I mean, this was years ago. But I need to be clear: I think about this stuff a lot. I'm in front of this monitor and keyboard a lot. I do this thing a lot.
I'm not a security expert, authority, dilettante, or hobbyist. Just a guy who worries.
And I've always been interested, always. I've written often about how fortunate I feel, to be a young man at the dawn of all of this. I worked on my first network in 1978. I tangled with Wang word processors and hydrids of all sorts in those days, not quite having the means to invest in one of those IBM things that Alan Alda hawked on TV. I could dream, though.
I started a business in 1990 and needed a PC, and so on. I was always an early adopter, wandering the edges of online communication in the pre-internet, Prodigy days of bulletin boards and primitive email.
I joined Facebook at the first opportunity, in 2007 when they finally opened the doors to non-college students. It was just another thing, and seemed a poor substitute for the stuff we'd been doing online for a while by then. A way for the uninitiated to play, I supposed, without having to learn things. I barely paid attention for a couple of years.
But at some point, when bells and whistles had been added on what seemed like a daily basis, when Farmville invaded my feed and almost drove me away from the site, giving me a peek at how friends pass the time and not a good peek, either--at some point, I noticed.
Some app, some game, something was requesting access. To my personal stuff. Friends, data, vital statistics. Just a dumb game or something. And I paused to consider.
And now we know.
I wasn't prescient, just interested. I read articles on the subject. I watched countless people fall for email scams, scams they'd sneer at if presented in a letter, or phone call, but somehow acquired the sheen of respectability because they were on the computer machine. Smart people, not so smart, didn't matter; they wanted to believe Bill Gates would send them money if they just forwarded an email, so they did.
So I saw the road ahead. Thus I worried. I worried about relatives, about friends, about people who didn't obsess and research and daydream about identity theft and worse.
I became a Facebook scold, for a long time, knowing what I was getting myself into and how unfun that kind of behavior is, and still I did it. People get snippy when you point out how gullible they are. I don't blame them. I eventually gave up, for the most part. But I could see it happening.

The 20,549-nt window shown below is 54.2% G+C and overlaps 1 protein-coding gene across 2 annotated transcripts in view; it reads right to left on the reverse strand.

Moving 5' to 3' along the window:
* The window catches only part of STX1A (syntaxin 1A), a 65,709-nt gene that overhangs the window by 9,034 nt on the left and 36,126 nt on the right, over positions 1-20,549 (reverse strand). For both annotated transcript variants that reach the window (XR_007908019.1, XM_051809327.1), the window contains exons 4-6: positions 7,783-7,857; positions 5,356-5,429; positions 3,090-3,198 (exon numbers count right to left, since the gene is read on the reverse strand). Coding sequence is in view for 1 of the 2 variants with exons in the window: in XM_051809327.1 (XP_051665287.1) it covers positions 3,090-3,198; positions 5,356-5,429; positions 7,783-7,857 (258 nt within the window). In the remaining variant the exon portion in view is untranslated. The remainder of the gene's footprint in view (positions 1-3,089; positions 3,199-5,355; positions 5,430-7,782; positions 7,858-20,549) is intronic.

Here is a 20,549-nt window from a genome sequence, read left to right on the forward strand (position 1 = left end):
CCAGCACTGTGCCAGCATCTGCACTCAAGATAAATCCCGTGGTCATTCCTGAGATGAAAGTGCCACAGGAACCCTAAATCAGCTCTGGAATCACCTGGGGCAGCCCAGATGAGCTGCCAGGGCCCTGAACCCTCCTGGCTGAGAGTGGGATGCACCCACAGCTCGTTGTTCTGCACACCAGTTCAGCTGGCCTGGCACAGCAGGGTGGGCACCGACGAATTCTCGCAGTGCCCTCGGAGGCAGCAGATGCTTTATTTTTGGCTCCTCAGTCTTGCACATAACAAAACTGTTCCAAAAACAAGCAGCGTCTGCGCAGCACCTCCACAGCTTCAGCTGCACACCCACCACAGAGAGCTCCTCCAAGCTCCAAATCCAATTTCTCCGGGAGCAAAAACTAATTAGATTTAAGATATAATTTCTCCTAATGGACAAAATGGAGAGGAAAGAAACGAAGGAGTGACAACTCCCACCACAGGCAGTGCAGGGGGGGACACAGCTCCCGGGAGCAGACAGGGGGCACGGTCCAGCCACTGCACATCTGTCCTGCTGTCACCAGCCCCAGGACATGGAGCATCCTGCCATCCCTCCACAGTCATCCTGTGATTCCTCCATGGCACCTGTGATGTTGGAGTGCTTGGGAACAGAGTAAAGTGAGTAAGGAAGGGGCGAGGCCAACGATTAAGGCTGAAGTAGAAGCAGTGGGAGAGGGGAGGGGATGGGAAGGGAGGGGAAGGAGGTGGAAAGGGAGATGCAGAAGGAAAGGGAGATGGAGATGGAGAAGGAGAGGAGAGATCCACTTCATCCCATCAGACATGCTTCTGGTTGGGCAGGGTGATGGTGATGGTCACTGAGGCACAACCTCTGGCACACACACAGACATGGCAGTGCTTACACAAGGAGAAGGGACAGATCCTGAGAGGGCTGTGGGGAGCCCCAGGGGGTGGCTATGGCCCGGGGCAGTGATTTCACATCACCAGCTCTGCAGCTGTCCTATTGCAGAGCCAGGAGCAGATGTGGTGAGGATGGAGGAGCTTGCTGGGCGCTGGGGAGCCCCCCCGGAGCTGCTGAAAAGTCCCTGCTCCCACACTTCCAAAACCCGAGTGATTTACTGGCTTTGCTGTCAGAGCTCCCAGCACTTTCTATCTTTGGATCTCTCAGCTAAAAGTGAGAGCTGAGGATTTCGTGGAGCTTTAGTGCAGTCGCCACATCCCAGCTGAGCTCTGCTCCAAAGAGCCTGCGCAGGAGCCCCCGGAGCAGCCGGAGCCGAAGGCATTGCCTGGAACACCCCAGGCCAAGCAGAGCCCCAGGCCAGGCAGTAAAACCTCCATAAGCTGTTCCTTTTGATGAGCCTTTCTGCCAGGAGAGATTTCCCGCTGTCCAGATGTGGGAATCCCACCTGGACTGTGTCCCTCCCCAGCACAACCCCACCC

And yeah, as I posted on Facebook yesterday, I wrote about Cambridge Analytica a year ago, when I first read about the whole thing, its benign origins in a scientific setting. the theft of an idea, the bad guys seeing the dark light.
I didn't have to dig, and I didn't feel special. It was right there, on the screen. You have to know where to look, but it's really not that hard. You just had to be interested.
I don't know the answer, either. Maybe this will do it. Maybe I'll get inspired, or someone smarter and more knowledgeable will work out a solution.
A few months ago, I managed to persuade a few FB friends to take simple measures, the best one being to lock down your list of friends. Anyone can join Facebook and call themselves Chuck Sigars, swipe my profile picture, and if my friends are public swipe them, too. Send them friend requests and hope for an easy opening. It's simple and easy and yet people chalk it up to being hacked and change their password, ignoring the logical inconsistency (if someone hacks your account/password, you will know. First clue? You probably can't log on) and the easy solution.
I mean, this is basic internet hygiene, although, again: I've been doing this awhile. I grasped that bad guys were searching for vulnerable email accounts, and I deleted all contacts from each of my accounts except my main one, which is Gmail and as secure as we can get at the moment. That's assuming someone breaks into my Yahoo or old AOL or another account, which is not likely given that I've taken other measures, too. But it's pretty basic protection, and it easily transfer to Facebook.